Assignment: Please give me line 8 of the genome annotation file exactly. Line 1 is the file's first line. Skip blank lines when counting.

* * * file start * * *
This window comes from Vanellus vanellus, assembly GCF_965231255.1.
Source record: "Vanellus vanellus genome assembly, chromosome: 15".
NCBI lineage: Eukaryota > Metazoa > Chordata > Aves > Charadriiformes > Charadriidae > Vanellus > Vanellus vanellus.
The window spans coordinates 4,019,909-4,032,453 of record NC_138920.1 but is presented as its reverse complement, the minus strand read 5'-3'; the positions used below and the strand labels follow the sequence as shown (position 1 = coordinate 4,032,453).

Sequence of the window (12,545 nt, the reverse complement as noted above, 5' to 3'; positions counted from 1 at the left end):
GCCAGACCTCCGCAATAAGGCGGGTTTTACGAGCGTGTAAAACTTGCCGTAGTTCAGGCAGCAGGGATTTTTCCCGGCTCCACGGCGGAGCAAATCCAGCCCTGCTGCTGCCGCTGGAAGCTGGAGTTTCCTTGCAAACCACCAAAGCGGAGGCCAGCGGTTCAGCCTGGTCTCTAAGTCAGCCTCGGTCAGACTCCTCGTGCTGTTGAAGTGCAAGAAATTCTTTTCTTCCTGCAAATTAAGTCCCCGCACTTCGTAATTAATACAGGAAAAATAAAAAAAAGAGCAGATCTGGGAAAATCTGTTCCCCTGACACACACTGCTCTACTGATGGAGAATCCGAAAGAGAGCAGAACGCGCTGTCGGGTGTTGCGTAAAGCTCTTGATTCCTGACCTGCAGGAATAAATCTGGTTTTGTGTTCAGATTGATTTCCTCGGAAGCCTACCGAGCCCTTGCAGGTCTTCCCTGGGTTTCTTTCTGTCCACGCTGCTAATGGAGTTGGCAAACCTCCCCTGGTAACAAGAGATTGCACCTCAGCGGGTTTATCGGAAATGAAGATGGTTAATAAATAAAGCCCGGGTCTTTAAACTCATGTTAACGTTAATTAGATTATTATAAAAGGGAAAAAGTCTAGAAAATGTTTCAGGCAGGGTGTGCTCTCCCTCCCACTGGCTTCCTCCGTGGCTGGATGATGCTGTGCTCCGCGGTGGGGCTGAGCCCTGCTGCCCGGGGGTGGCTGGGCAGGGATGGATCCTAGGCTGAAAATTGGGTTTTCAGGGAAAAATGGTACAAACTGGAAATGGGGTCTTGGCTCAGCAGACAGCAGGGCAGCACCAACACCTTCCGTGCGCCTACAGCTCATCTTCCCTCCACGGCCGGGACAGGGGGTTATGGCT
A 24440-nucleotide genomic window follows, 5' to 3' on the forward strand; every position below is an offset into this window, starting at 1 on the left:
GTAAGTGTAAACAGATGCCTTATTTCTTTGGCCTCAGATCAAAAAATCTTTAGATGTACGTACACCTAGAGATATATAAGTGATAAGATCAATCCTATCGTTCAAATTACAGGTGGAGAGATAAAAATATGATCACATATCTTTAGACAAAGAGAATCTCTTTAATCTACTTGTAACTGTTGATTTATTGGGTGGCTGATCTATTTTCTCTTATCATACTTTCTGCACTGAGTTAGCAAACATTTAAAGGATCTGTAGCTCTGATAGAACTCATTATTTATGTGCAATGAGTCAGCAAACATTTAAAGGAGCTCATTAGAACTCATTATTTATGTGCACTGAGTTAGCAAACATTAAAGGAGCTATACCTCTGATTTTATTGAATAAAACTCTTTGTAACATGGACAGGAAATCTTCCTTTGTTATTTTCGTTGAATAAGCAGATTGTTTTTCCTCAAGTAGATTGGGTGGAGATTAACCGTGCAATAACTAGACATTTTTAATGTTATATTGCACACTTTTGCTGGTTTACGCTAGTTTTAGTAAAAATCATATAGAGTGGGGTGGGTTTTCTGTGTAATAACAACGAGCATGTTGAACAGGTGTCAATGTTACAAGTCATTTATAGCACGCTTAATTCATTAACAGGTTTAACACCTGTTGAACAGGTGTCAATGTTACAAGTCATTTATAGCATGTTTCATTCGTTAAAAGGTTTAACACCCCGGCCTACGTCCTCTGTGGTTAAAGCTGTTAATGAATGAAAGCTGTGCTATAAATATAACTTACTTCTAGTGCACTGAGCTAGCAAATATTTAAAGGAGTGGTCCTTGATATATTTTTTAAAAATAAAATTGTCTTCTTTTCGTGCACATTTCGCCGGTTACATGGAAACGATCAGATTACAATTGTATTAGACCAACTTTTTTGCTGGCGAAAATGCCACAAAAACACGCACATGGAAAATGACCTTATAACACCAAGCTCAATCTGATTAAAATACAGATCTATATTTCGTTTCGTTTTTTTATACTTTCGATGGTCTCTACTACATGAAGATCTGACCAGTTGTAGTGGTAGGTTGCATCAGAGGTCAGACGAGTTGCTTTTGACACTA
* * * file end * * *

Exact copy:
GTAAGTGTAAACAGATGCCTTATTTCTTTGGCCTCAGATCAAAAAATCTTTAGATGTACGTACACCTAGAGATATATAAGTGATAAGATCAATCCTATCGTTCAAATTACAGGTGGAGAGATAAAAATATGATCACATATCTTTAGACAAAGAGAATCTCTTTAATCTACTTGTAACTGTTGATTTATTGGGTGGCTGATCTATTTTCTCTTATCATACTTTCTGCACTGAGTTAGCAAACATTTAAAGGATCTGTAGCTCTGATAGAACTCATTATTTATGTGCAATGAGTCAGCAAACATTTAAAGGAGCTCATTAGAACTCATTATTTATGTGCACTGAGTTAGCAAACATTAAAGGAGCTATACCTCTGATTTTATTGAATAAAACTCTTTGTAACATGGACAGGAAATCTTCCTTTGTTATTTTCGTTGAATAAGCAGATTGTTTTTCCTCAAGTAGATTGGGTGGAGATTAACCGTGCAATAACTAGACATTTTTAATGTTATATTGCACACTTTTGCTGGTTTACGCTAGTTTTAGTAAAAATCATATAGAGTGGGGTGGGTTTTCTGTGTAATAACAACGAGCATGTTGAACAGGTGTCAATGTTACAAGTCATTTATAGCACGCTTAATTCATTAACAGGTTTAACACCTGTTGAACAGGTGTCAATGTTACAAGTCATTTATAGCATGTTTCATTCGTTAAAAGGTTTAACACCCCGGCCTACGTCCTCTGTGGTTAAAGCTGTTAATGAATGAAAGCTGTGCTATAAATATAACTTACTTCTAGTGCACTGAGCTAGCAAATATTTAAAGGAGTGGTCCTTGATATATTTTTTAAAAATAAAATTGTCTTCTTTTCGTGCACATTTCGCCGGTTACATGGAAACGATCAGATTACAATTGTATTAGACCAACTTTTTTGCTGGCGAAAATGCCACAAAAACACGCACATGGAAAATGACCTTATAACACCAAGCTCAATCTGATTAAAATACAGATCTATATTTCGTTTCGTTTTTTTATACTTTCGATGGTCTCTACTACATGAAGATCTGACCAGTTGTAGTGGTAGGTTGCATCAGAGGTCAGACGAGTTGCTTTTGACACTA